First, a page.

In his second inaugural speech, President Abraham Lincoln outlined the cause of the Civil War, 'Both parties deprecated war; but one of them would make war rather than let the nation survive, and the other would accept war rather than let it perish. And the war came.' Furthermore, Lincoln described the roots of the Civil War in his first inaugural speech, 'One section of our country believes slavery is right, and ought to be extended, while the other believes it is wrong, and ought not to be extended.' Bruce Catton examined the detail behind those statements in Volume One in the American Civil War Trilogy, 'The Coming Fury.'

Volume One began with the political conventions of 1860, claiming that the Democrats threw the national election to the Republican Party when they split in Charleston. A few months later the split was confirmed in Baltimore with the nomination of Stephen Douglas by the northern Democrats, and John Breckenridge by the Southern Democrats. The Democrats had split before – most notably in 1848 – but the Presidency went to a Louisiana slaveholder in 1848, not a black Republican.

Catton missed an opportunity to gauge the sentiment of voters through the election results of 1860. By focusing on the 42% of voters that opted for compromise candidates (Douglas and Bell), Catton overlooked that 58% of the voters preferred Lincoln and Breckenridge. In other words, a majority of people cast their votes against compromise.

Catton explained that many of the so-called Unionists that voted for Bell or Douglas in the South were not really committed to their positions. They were swept up in the sentiment of secession, particularly those in the border states who seceded after the South attacked Fort Sumter. Is there any doubt that war was the outcome when two sides with incompatible views refused to compromise?

After South Carolina seceded, the conflict ceased to be one about slavery and became a referendum on the compact theory used by the South to justify secession. As late as August, 1862 – in a famous letter to Horace Greeley – Lincoln wrote, 'My paramount object in this struggle is to save the Union, and not either to save or to destroy slavery.' Many of the early enlistments for the Union army joined to 'Save the Union.' Abolitionists who joined the northern army for their cause, such as Uriah Parmelee, were disillusioned during their first year of fighting. Southerners were just as eager to raise their arms to combat perceived tyranny. Shelby Foote said in the Ken Burns Civil War series that a captured Confederate soldier, when asked why he fought, would answer, 'because you're down here.'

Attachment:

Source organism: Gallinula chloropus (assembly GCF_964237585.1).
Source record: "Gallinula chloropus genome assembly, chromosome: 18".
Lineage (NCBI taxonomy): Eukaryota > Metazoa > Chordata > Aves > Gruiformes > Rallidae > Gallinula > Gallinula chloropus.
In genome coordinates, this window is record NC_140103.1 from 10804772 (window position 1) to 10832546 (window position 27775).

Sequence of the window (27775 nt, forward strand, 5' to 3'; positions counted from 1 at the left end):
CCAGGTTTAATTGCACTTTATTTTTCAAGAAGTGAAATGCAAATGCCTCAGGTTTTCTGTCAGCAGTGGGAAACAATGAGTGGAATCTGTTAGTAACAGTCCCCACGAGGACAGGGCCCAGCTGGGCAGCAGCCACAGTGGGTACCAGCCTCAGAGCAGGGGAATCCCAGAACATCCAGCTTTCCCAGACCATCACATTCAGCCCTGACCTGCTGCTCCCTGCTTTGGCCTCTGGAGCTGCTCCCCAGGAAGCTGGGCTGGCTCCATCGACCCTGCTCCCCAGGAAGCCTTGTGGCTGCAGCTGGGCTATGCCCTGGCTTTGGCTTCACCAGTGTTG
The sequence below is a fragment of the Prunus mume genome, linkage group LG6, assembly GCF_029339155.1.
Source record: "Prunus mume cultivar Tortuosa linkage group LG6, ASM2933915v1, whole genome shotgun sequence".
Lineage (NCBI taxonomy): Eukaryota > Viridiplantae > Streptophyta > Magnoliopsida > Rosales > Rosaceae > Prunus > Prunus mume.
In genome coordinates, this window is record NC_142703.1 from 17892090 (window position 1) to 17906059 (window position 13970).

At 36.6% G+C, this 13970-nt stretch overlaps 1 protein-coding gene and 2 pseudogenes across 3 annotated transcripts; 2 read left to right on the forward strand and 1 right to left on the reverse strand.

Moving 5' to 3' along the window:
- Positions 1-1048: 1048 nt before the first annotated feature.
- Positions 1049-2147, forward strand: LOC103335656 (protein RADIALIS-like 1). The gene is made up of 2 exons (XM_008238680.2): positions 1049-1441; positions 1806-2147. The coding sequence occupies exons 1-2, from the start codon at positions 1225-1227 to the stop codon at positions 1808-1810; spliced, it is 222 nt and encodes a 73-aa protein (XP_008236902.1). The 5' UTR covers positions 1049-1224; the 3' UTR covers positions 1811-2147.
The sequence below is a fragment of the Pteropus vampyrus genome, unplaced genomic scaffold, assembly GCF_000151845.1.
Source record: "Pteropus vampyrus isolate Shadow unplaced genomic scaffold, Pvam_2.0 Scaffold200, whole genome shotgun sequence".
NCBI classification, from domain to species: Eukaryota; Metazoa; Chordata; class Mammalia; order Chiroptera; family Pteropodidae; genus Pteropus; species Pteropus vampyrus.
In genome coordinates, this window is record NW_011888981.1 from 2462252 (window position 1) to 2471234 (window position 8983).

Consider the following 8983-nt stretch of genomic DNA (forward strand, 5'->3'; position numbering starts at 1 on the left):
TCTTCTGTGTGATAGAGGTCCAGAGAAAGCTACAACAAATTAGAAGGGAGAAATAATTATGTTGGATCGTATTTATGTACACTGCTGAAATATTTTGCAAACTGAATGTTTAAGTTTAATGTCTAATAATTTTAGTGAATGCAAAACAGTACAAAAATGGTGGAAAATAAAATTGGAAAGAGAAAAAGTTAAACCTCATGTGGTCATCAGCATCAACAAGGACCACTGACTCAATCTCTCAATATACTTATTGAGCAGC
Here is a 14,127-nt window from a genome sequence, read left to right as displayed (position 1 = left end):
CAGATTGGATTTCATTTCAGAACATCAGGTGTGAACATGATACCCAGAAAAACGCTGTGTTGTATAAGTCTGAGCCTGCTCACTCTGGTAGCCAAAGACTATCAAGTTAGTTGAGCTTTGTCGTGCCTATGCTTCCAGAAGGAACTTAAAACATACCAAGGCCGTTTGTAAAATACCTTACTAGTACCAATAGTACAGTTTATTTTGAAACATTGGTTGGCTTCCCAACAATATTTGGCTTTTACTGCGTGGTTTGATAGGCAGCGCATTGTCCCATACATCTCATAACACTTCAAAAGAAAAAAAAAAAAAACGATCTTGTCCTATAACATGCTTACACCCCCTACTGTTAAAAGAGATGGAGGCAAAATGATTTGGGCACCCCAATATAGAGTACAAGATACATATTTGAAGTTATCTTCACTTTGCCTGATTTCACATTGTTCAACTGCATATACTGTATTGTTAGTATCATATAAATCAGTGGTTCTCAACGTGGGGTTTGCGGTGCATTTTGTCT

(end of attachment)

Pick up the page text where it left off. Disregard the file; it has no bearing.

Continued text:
The slaves never forgot that the struggle was about slavery. The Confederate Army requisitioned slaves from planters to support their army. Slaves dug fortifications, served as cooks, and performed other support services. Slaves also escaped and presented themselves at Union lines asking for sanctuary. Ben Butler, with his army on the eastern peninsula of Virginia, came up with the idea of keeping the slaves as 'contraband of war.' Catton discusses this interesting philosophy in Chapter Five, which was ultimately sanctioned, and later enabled Lincoln to declare the Emancipation Proclamation, making the war also about slavery, and reinvigorating the wills of soldiers such as Uriah Parmelee.

Chapter Five describes the struggle in the border states. Lincoln skirted the constitution in Maryland – he suspended habeas corpus and declared martial law, especially to control secessionist sentiment around Baltimore. William Marvel, in his book Mr. Lincoln Goes to War, claimed Lincoln's blunders in subverting the constitution made things worse and aided the second wave of secession. Several Maryland regiments added much needed fighting force to the Confederate army at Bull Run. Strong armed tactics in Missouri made that state a battleground throughout the war, and caused Sterling Price to cast his lot with the Confederacy. Marvel's case was compelling, but less so after reading the spin on the events in the border states by Catton.